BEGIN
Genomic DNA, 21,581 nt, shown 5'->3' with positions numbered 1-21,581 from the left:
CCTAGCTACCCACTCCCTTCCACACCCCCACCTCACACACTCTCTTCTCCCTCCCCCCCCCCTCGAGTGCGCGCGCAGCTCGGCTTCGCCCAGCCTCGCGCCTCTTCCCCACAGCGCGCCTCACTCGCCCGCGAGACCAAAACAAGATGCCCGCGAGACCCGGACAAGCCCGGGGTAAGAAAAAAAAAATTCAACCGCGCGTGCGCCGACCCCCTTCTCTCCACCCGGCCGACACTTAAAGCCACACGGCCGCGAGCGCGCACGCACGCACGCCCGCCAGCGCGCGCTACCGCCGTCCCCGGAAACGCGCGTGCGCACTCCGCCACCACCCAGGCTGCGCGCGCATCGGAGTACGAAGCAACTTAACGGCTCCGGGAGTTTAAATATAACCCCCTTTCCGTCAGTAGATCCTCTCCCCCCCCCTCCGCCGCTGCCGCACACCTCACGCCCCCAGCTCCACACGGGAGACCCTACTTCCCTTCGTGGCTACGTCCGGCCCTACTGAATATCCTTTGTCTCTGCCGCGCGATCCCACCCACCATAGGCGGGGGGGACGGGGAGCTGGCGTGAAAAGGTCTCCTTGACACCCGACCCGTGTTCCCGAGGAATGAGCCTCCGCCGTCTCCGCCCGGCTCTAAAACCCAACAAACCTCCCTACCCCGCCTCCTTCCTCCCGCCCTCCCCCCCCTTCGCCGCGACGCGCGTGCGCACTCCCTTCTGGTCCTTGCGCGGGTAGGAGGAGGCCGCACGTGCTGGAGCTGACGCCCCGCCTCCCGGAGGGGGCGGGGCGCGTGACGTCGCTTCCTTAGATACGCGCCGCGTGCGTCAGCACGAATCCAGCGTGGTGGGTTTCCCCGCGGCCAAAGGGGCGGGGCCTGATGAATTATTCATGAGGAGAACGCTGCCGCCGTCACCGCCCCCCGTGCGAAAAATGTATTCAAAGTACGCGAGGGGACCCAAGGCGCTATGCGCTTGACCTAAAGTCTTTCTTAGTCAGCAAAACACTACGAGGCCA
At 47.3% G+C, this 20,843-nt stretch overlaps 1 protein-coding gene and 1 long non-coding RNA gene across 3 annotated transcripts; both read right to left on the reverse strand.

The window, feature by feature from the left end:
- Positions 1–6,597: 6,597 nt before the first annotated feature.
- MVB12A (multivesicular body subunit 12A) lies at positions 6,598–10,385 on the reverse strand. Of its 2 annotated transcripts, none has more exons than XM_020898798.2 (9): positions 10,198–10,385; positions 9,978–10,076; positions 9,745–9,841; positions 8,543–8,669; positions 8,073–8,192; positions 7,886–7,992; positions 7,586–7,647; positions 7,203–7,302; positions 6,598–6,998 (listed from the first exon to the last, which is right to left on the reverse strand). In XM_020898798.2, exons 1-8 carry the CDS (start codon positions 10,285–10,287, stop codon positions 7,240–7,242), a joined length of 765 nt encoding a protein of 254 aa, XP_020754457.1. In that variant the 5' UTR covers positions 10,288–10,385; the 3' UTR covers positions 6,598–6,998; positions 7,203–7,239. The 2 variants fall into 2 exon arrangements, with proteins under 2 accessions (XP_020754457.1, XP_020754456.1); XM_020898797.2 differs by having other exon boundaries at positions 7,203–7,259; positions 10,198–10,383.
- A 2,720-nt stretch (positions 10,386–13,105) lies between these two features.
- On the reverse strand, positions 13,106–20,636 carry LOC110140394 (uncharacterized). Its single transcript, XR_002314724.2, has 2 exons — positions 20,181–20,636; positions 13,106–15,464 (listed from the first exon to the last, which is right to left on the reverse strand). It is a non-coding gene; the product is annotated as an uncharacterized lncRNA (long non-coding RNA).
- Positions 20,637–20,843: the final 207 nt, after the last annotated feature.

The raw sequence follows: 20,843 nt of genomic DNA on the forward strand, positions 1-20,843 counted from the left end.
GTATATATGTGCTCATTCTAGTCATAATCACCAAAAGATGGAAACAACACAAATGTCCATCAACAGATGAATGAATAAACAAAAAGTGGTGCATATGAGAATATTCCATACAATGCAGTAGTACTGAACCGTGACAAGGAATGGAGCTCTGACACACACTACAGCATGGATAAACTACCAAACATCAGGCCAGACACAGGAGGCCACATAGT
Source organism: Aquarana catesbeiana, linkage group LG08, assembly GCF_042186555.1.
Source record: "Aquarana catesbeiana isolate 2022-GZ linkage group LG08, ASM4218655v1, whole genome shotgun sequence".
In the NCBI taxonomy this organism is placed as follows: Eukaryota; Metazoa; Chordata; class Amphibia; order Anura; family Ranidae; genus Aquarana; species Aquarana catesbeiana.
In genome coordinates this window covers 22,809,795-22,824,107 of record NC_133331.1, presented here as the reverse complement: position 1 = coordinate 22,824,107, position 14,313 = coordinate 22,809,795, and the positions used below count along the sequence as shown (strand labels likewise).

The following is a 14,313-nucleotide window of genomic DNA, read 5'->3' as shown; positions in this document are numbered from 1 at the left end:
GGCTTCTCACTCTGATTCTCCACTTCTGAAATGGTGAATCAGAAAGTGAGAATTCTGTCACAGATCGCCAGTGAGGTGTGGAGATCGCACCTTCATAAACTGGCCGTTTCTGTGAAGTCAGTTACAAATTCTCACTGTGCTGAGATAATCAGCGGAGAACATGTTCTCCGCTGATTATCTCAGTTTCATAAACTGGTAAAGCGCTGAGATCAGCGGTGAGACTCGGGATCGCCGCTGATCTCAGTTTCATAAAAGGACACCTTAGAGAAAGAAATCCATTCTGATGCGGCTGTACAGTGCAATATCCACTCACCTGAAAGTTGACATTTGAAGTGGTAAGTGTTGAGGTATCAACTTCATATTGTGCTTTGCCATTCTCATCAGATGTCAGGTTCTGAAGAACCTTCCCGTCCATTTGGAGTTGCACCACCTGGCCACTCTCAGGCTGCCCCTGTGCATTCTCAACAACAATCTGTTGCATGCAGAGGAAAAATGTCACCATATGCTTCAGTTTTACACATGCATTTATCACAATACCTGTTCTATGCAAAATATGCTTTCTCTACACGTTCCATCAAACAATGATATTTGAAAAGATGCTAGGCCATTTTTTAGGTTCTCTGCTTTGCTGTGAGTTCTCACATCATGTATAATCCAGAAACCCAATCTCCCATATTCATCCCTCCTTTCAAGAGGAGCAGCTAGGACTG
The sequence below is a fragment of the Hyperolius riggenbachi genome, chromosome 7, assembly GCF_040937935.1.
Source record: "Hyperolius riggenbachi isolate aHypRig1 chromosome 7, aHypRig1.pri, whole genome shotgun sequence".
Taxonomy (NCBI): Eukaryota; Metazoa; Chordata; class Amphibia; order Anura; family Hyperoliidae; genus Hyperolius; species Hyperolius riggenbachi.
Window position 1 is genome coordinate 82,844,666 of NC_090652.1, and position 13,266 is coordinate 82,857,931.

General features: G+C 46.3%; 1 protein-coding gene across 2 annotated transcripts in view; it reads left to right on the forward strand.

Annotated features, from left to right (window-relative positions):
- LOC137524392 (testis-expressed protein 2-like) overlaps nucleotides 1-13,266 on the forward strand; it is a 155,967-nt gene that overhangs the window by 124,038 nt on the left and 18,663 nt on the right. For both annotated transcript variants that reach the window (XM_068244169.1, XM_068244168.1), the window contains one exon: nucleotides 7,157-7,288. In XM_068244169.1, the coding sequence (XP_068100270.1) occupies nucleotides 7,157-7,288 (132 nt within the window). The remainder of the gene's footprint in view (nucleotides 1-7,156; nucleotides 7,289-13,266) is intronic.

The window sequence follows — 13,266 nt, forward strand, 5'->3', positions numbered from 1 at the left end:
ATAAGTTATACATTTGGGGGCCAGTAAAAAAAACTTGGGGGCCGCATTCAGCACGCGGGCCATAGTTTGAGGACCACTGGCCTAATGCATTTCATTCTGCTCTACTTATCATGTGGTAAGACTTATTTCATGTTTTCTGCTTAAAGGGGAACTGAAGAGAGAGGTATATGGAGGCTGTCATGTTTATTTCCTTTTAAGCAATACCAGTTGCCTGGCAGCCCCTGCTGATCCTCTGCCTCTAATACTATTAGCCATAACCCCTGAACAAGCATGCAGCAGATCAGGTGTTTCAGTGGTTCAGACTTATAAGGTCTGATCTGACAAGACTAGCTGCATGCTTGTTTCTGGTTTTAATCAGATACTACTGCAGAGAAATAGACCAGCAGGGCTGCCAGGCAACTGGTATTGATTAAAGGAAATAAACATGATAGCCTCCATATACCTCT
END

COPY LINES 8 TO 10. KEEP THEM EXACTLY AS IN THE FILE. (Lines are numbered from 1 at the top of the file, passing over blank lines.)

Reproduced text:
- On the reverse strand, positions 13,106–20,636 carry LOC110140394 (uncharacterized). Its single transcript, XR_002314724.2, has 2 exons — positions 20,181–20,636; positions 13,106–15,464 (listed from the first exon to the last, which is right to left on the reverse strand). It is a non-coding gene; the product is annotated as an uncharacterized lncRNA (long non-coding RNA).
- Positions 20,637–20,843: the final 207 nt, after the last annotated feature.

The raw sequence follows: 20,843 nt of genomic DNA on the forward strand, positions 1-20,843 counted from the left end.